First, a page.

What's all this fuss about?

Latin lyrics in Heavy Metal music are a common phenomenon. The darker the music, the more evil the band wanna be. What's better than using an old, mysterious, hardly understandable, cryptic, medieval and therefore almost satanic language? Unfortunately bands seldom know how to use this language properly. So, instead of evoking the demons of the realm of evil, they just evoke a hop-frog. Clatu verata nicto! - The most of you know what happened after this wrongly spoken spell.

Normally, two questions are the result of the fact that you've just read a latin phrase:
- What does it mean? (almost everybody)
- Is it correct? (just a few latin aficionados)

This page doesn't want to make fun of mistakes in latin lyrics. I wanna answer the first question to everybody who is interested. The second question is just for myself or for the two or three weird guys out there or for bands which are thinking about using a latin phrase as well. You can contact me if you want.

Sonntag, 9. Januar 2011

Belphegor - Goatreich - Fleshcult

Belphegor - Goatreich-Fleshcult (2005)

I've already written about the phrase "festum asinorum", but I've forgotten some more words.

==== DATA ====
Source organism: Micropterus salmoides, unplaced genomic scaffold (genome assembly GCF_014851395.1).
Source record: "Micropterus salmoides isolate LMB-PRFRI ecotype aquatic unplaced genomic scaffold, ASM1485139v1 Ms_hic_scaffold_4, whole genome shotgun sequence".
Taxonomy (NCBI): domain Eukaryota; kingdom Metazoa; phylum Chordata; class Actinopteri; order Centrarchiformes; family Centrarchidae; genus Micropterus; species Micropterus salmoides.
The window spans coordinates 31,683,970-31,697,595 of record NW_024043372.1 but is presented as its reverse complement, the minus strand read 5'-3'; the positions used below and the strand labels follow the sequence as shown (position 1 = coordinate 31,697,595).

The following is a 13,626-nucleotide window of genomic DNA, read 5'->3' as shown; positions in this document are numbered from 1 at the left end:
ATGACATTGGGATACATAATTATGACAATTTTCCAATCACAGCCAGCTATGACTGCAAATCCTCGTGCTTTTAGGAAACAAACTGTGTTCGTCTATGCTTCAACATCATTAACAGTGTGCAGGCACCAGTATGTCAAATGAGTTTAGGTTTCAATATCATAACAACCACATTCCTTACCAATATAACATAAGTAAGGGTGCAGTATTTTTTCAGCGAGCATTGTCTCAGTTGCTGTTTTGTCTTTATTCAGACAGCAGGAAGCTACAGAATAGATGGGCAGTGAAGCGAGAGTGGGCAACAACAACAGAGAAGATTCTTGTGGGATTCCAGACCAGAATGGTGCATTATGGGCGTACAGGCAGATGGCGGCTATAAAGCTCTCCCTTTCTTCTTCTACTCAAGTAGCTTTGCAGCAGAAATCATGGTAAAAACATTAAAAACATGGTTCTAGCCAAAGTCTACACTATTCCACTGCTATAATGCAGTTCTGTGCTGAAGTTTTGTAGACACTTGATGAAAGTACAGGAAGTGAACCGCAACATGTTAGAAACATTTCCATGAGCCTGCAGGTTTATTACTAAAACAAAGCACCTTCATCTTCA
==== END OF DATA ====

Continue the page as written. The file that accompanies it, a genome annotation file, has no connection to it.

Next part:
~ The Cruzifixus - Anus Dei ~
Cruzifixus means The cruzified, Anus dei is God's anus/asshole.

~ Fornicationium et immundus diabolus ~
The noun fornicatio means arch or whorehouse or harlotry/prostitution. The ending -ium is incorrect, the form "fornicationum" would be genitive plural: of the arches/ whorehouses/ harlotry. Maybe Belphegor thought that "fornicationium" is a correct noun, so two translations are possible: a) the harlotry and the impure devil, or b) even the impure devil of the harlotry.

I think, the double meaning of this word goes back to ancient Roman times: it's certain that the arches of the Circus Maximus were used as little brothels, cheap and dirty ones.


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